# Data binding of ListBox and string list in C#

### DataBinding and MVVM Pattern

When dealing with GUI, usually we will use the MVC pattern, which means we manage a set of data as Model, the model will be demonstrated as View and the Contoller controls the logic of showing the data:

The main problem of this pattern is that most of the controller’s works are simple “get” and “set” functions between the data and the gui Like:

//Copy data to gui
for(int i=0;i<dataList.Count;i++)
{
}
//Copy gui to data
for(int i=0;i<listbox1.Count;i++)
{
}


This is not very elegant.

In WPF, we use MVVM (Model–view–viewmodel) pattern, it put the Model and View in MVC pattern much closer with the help of the data binding technique:

The logic is simple: the View and the ViewModel have the same structure and they are binded together, so when I changed the ViewModel, the View will automatically present the ViewModel. Then all the “set” and “get” works are no longer needed once the View and ViewModel are binded.

### DataBinding Implementation Details

#### Defining the DataContext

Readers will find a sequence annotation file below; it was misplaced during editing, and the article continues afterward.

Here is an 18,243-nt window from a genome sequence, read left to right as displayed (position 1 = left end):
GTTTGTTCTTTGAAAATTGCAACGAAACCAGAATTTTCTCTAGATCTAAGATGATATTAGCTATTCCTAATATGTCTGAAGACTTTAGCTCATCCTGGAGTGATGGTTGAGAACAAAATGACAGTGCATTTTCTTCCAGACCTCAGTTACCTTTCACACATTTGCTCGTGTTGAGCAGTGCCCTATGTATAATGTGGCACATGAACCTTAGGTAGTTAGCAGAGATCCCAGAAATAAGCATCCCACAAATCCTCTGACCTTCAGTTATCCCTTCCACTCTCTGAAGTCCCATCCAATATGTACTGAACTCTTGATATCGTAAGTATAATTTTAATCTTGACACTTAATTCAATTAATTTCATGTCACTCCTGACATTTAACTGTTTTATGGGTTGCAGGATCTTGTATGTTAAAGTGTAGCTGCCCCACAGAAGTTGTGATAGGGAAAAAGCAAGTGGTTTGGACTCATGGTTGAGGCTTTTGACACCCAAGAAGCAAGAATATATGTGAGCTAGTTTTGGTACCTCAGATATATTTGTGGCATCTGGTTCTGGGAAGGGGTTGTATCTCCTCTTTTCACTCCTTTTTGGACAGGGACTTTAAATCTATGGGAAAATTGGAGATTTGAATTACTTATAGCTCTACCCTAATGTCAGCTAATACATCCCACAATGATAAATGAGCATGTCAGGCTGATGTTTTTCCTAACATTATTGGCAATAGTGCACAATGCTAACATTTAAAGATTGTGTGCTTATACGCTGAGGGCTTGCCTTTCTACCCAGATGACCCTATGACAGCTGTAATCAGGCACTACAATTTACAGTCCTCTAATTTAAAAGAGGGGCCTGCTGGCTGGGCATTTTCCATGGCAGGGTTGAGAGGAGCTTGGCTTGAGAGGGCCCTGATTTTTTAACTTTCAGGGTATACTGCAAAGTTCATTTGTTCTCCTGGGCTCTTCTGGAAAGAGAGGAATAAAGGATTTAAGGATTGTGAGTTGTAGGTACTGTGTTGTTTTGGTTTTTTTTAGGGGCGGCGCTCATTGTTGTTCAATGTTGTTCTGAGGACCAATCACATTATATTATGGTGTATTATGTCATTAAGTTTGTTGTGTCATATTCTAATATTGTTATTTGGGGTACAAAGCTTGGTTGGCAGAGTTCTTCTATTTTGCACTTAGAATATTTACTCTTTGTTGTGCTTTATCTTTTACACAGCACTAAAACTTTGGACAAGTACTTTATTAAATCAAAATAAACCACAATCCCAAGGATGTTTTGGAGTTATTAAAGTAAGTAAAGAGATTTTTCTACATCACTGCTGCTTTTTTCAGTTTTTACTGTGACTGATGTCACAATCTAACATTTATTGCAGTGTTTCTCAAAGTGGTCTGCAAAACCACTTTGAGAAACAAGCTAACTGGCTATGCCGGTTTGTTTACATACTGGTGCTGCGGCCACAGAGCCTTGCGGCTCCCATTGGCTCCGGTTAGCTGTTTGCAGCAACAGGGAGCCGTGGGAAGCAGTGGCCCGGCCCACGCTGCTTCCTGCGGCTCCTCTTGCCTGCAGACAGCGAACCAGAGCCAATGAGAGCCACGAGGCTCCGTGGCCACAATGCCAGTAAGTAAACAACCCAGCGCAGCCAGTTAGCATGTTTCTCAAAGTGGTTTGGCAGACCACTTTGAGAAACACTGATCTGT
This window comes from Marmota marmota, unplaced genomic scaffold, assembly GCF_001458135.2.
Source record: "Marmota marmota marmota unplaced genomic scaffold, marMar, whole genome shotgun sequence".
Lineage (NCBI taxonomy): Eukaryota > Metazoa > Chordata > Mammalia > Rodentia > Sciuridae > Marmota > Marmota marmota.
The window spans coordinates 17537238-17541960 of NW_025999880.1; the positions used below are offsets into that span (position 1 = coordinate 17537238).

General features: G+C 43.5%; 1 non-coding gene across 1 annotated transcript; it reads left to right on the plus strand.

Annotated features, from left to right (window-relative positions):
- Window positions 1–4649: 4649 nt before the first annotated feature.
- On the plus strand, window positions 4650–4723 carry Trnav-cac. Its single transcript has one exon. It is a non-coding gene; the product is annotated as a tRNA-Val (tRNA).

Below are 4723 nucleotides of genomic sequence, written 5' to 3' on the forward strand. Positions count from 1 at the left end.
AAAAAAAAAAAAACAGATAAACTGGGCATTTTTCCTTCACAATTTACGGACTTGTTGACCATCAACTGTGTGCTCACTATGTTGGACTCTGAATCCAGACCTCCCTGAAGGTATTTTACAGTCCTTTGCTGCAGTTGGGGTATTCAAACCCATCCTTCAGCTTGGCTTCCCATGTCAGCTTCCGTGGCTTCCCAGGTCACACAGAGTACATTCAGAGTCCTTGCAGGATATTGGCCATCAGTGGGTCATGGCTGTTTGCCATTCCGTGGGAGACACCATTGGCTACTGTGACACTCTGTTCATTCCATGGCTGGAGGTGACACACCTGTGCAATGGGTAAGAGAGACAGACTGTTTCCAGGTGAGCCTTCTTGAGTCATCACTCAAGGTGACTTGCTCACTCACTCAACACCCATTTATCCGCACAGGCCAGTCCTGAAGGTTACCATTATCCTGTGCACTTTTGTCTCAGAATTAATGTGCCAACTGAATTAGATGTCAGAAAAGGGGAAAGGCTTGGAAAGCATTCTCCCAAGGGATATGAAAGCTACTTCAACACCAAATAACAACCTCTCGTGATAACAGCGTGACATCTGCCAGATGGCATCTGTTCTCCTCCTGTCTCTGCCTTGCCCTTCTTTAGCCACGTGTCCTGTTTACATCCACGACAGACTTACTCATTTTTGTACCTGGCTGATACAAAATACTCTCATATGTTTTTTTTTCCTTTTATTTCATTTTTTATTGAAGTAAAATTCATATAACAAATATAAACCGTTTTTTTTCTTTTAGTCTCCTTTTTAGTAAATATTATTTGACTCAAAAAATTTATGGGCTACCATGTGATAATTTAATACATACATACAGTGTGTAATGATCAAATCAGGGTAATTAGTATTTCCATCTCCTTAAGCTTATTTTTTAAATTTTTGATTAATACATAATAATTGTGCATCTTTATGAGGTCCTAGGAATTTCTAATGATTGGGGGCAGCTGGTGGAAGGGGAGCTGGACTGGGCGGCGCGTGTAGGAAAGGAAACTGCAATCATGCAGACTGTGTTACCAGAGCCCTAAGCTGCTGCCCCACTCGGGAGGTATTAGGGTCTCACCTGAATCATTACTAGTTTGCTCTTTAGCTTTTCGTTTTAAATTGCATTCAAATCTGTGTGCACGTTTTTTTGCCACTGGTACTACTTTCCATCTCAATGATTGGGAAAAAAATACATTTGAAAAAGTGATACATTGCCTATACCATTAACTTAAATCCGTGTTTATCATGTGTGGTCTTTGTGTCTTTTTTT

Data binding works in a DataContext, before everything is started, we must define the DataContext. DataContext must be an object, this object is the “ViewModel” of our GUI and all the data bindings will be done on this object. If the data we use are not all combined into one class but exist as our MainWindow’s properties, we set the DataContext to be the MainWindow itself:

public MainWindow()
{
InitializeComponent();
DataContext = this;
}


#### Defining the Binding Path

All the data we are going to bind to the GUI must be the properties of this DataContext.

Now we are binding some data to a ListBox in MainWindow.xaml:

<ListBox x:Name="listBox" ItemsSource="{Binding Names}"/>
<ListBox x:Name="listBox" ItemsSource="{Binding Path=Names}"/>


The two lines of xaml code above are the same, “Path” means the path of the data we are going to bind relative to DateContex, so we can understand it as binding the ItemsSource to DataContex.Names. “Names” is a property of the DataContex, in our case, it is this. Names, which means there must be a property “Names” existed in our MainWindow class:

public partial class MainWindow : Window
{
public ObservableCollection<string> Names { get; set; }
public MainWindow()
{
Names = new ObservableCollection<string>() { "hehe", "haha" };
InitializeComponent();
DataContext = this;
}
}


Because we are binding some data to a ListBox, this data(property) must be some kinds of Collection. In order to synchronize between data and ListBox, it must be ObservableCollection, what’s more, it must be a public property and has explicit “get” and “set”.

If it is not an ObservableCollection, the ListBox can not notice its changes.

If it is not public, the ListBox cannot get access to it.

Now the program should run correctly. Except defining the DataBinding in xaml, we can also achieve the same functionality dynamically in the code:

listBox1.ItemsSource = Names;